FlexVPN supports the use of Dynamic Routing protocols such as EIGRP, BGP and OSPF. FlexVPN also has the ability to advertise routes in the IKEv2 SA’s. In order to do this we must configure an IKEv2 Authorization Policy, this policy can be configured on the local router or centrally on a RADIUS server such as ISE.
This post only describes the steps how to configure a local IKEv2 Authorization Policy and IKEv2 Routing on a Hub and Spoke router. For further information on FlexVPN, review these blog posts Configure FlexVPN Hub and Spoke and Configure FlexVPN with certificate authentication.
Continue reading “FlexVPN IKEv2 Routing”
IKEv2 is an important protocol used in IPSec VPNs, it is used to securely authenticate peers by setting up security associations (SAs). Cisco IOS routers have predefined default encryption, integrity (hashing), DH group and PRF algorithms, some of these algorithms are no longer considered secure and therefore not recommended.
As of Cisco IOS-XE v16.8.1 the default IKEv2 Proposal will be updated, more information here: https://gblogs.cisco.com/uki/deep-dive-a-vpn-journey/
As of 2018 the recommended IKEv2 Proposal ciphers are:
Integrity: SHA512 SHA384
PRF: SHA512 SHA384
DH Group: Group19 Group 14 Group21 Group5
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In addition to Site-to-Site VPNs, FlexVPN can also be used for Remote Access VPN. It uses the same familiar commands as used to configure the S2S VPNs. Remote Access VPN can use certificate authentication (mutual certificate authentication between router and AnyConnect client), EAP (MD5/MSCHAPv2) and AnyConnect EAP. Authentication and Authorization can be performed by local AAA or external RADIUS, which can authenticate the users against Active Directory Domain and authorize depending on AD group membership.
This post will describe how to configure FlexVPN Remote Access VPN using aggregated authentication (double authentication) using AD username/password and client certificate authentication. We will not describe the basics of configuring FlexVPN Hub-and-Spoke or certificate authentication; these have been described in previous posts here:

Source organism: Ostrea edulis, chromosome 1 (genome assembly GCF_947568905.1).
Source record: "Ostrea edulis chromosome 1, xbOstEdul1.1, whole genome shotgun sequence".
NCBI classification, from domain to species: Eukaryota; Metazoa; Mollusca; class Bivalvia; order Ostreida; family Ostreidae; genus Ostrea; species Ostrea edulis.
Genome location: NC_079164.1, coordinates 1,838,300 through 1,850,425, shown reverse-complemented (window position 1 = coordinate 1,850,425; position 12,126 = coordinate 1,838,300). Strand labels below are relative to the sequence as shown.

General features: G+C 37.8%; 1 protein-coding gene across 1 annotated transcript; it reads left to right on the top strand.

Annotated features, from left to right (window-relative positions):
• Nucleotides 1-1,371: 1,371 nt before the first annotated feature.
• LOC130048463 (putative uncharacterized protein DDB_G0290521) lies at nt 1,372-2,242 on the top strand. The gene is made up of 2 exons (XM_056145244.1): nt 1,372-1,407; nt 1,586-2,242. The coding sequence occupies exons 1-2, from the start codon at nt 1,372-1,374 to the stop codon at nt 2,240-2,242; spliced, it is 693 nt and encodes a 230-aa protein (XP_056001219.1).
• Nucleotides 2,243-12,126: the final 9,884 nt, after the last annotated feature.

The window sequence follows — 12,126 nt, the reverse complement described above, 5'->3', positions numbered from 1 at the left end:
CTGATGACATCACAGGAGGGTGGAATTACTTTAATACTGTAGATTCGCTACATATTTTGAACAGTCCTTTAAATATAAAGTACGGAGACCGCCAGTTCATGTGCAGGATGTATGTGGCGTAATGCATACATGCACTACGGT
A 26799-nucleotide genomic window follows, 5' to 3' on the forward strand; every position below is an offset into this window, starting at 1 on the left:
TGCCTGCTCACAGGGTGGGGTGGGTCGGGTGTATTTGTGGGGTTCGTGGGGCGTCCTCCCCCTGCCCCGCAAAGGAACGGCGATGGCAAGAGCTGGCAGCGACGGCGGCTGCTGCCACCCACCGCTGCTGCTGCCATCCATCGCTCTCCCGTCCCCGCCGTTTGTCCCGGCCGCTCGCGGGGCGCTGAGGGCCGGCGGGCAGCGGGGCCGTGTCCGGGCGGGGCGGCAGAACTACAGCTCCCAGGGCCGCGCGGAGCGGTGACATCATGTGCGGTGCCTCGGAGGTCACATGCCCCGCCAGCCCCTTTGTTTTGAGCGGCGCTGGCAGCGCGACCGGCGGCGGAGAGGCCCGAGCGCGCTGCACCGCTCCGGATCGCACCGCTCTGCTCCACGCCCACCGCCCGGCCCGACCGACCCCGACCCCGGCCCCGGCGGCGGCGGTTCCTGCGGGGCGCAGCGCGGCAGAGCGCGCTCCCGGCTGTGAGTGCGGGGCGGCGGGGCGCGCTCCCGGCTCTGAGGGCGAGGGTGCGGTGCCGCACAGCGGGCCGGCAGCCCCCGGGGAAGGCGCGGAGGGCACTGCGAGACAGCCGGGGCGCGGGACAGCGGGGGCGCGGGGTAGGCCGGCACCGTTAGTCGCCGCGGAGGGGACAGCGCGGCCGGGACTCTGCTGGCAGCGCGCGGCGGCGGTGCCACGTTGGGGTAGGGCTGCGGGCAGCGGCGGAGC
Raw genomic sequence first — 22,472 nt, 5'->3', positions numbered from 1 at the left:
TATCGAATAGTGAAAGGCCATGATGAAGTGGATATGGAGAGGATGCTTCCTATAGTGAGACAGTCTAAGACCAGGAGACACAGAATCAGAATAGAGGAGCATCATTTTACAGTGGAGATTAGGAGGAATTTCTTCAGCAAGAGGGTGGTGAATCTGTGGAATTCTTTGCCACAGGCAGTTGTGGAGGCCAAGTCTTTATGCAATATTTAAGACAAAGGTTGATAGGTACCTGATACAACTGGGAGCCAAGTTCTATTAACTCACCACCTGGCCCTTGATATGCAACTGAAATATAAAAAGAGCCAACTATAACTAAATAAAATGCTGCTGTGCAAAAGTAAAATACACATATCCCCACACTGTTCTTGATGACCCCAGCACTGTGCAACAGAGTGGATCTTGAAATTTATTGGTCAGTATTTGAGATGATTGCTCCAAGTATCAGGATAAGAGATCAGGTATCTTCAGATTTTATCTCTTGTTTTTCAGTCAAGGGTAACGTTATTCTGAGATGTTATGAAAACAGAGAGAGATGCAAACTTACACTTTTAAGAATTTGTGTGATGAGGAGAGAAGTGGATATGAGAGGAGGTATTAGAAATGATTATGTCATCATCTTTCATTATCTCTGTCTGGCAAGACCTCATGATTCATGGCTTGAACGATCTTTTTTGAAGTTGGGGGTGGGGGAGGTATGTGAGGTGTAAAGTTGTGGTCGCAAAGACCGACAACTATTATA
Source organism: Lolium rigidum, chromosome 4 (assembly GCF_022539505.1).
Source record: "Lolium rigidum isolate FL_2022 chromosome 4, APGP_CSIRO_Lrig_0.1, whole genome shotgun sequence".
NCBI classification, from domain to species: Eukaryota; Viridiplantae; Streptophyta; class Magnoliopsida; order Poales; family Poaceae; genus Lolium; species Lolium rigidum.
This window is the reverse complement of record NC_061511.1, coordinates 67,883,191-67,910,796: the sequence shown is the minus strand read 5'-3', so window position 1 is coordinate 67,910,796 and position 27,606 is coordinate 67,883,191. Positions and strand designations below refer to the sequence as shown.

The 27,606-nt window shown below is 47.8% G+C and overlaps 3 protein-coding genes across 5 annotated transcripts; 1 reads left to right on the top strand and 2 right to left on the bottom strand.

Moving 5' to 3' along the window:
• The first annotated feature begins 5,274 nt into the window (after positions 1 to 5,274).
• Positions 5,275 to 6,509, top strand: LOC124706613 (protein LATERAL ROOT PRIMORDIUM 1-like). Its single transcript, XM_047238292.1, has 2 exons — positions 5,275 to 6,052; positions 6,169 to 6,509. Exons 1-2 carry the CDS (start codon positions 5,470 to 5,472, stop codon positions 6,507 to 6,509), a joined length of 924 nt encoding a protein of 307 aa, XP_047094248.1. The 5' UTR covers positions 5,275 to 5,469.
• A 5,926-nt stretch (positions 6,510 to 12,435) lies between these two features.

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This post will describe how to configure FlexVPN authorization using RADIUS AAA, ISE 2.4 will be used as the RADIUS server.
The Hub router will authenticate the spoke routers with RSA certificates. The spoke routers’ certificate will have an value in the OU (organisational unit) field which will identify the location e.g. US-Branch or UK-Branch. An IKEv2 name-mangler will be used to extract the OU value from the certificate and use this in the authorization request to the RADIUS server. Depending on matching on location in the Authorization rules the RADIUS server will return different values per location.
Continue reading “FlexVPN external AAA with RADIUS”
The intention of this blog post is to describe the steps to configure certificate authentication for FlexVPN on a Cisco IOS router. This post will not describe all the steps to enrol for a certificate or all the steps to configure FlexVPN, refer to the previous blog posts list below.
The configuration used is based on the FlexVPN sVTI blog post below and has successfully enrolled for certificates on all routers. VPN connectivity has been established using PSK, the configuration below will convert from PSK to certificate authentication.
Requesting a certificate on Cisco IOS router using SCEP or manual enrolment
Configuring FlexVPN VTI and Hub-and-Spoke on Cisco routers
Configure FlexVPN for Certificate authentication
All certificates in this FlexVPN lab are signed by the CA called lab-PKI-CA
Run the command show crypto pki certificates to identify the issuer, in this instance lab-PKI-CA
Continue reading “Cisco FlexVPN with Certificate authentication”
In a FlexVPN Hub and Spoke design spoke routers are configured with a normal static VTI with the tunnel destination of the Hub’s IP address, the Hub however is configured with a Dynamic VTI. The DVTI on the Hub router is not configured with a static mapping to the peer’s IP address. The VTI on the Hub is created dynamically from a preconfigured tunnel template “virtual-template” when a tunnel is initiated by the spoke router/peer. The dynamic tunnel spawns a separate “virtual-access” interface for each spoke tunnel, inheriting the configuration from the cloned the template.
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As mentioned in the previous blog post when configuring FlexVPN configuration can be minimized by using the Smart Defaults, they comprises of default configurations for IKEv2 Proposal, IKEv2 Policy, IPSec Profile and Transform Set. This post provides a simple configuration example when using Smart Defaults and when using custom configurations.
Configuration Example – FlexVPN SVTI with Smart Defaults
This simple lab configuration is to setup a SVTI Site-to-Site VPN between 2 Cisco IOS routers.
Continue reading “Cisco FlexVPN SVTI Tunnel”